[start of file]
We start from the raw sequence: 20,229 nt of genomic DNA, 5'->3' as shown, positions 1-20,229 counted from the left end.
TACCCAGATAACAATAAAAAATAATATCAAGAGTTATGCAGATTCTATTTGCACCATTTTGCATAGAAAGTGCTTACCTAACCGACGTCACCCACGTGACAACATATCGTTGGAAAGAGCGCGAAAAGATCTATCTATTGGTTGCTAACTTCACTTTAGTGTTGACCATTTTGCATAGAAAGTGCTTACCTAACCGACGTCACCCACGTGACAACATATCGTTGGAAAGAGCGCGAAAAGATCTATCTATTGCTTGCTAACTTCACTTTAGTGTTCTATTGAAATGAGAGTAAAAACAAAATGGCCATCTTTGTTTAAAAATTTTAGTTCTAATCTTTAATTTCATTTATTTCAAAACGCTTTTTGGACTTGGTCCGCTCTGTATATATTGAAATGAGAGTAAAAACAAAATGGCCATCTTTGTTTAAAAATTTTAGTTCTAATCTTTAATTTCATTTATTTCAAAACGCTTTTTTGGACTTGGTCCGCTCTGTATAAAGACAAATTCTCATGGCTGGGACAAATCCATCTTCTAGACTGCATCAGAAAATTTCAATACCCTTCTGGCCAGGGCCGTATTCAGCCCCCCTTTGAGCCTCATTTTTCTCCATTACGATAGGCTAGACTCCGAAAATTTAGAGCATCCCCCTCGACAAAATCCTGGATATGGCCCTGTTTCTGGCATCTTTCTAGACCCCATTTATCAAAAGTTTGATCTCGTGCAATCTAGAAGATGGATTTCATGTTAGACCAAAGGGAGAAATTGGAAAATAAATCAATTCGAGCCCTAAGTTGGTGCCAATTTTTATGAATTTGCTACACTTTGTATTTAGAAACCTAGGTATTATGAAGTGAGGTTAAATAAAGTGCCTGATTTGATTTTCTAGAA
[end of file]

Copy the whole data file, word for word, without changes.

We start from the raw sequence: 20,229 nt of genomic DNA, 5'->3' as shown, positions 1-20,229 counted from the left end.
TACCCAGATAACAATAAAAAATAATATCAAGAGTTATGCAGATTCTATTTGCACCATTTTGCATAGAAAGTGCTTACCTAACCGACGTCACCCACGTGACAACATATCGTTGGAAAGAGCGCGAAAAGATCTATCTATTGGTTGCTAACTTCACTTTAGTGTTGACCATTTTGCATAGAAAGTGCTTACCTAACCGACGTCACCCACGTGACAACATATCGTTGGAAAGAGCGCGAAAAGATCTATCTATTGCTTGCTAACTTCACTTTAGTGTTCTATTGAAATGAGAGTAAAAACAAAATGGCCATCTTTGTTTAAAAATTTTAGTTCTAATCTTTAATTTCATTTATTTCAAAACGCTTTTTGGACTTGGTCCGCTCTGTATATATTGAAATGAGAGTAAAAACAAAATGGCCATCTTTGTTTAAAAATTTTAGTTCTAATCTTTAATTTCATTTATTTCAAAACGCTTTTTTGGACTTGGTCCGCTCTGTATAAAGACAAATTCTCATGGCTGGGACAAATCCATCTTCTAGACTGCATCAGAAAATTTCAATACCCTTCTGGCCAGGGCCGTATTCAGCCCCCCTTTGAGCCTCATTTTTCTCCATTACGATAGGCTAGACTCCGAAAATTTAGAGCATCCCCCTCGACAAAATCCTGGATATGGCCCTGTTTCTGGCATCTTTCTAGACCCCATTTATCAAAAGTTTGATCTCGTGCAATCTAGAAGATGGATTTCATGTTAGACCAAAGGGAGAAATTGGAAAATAAATCAATTCGAGCCCTAAGTTGGTGCCAATTTTTATGAATTTGCTACACTTTGTATTTAGAAACCTAGGTATTATGAAGTGAGGTTAAATAAAGTGCCTGATTTGATTTTCTAGAA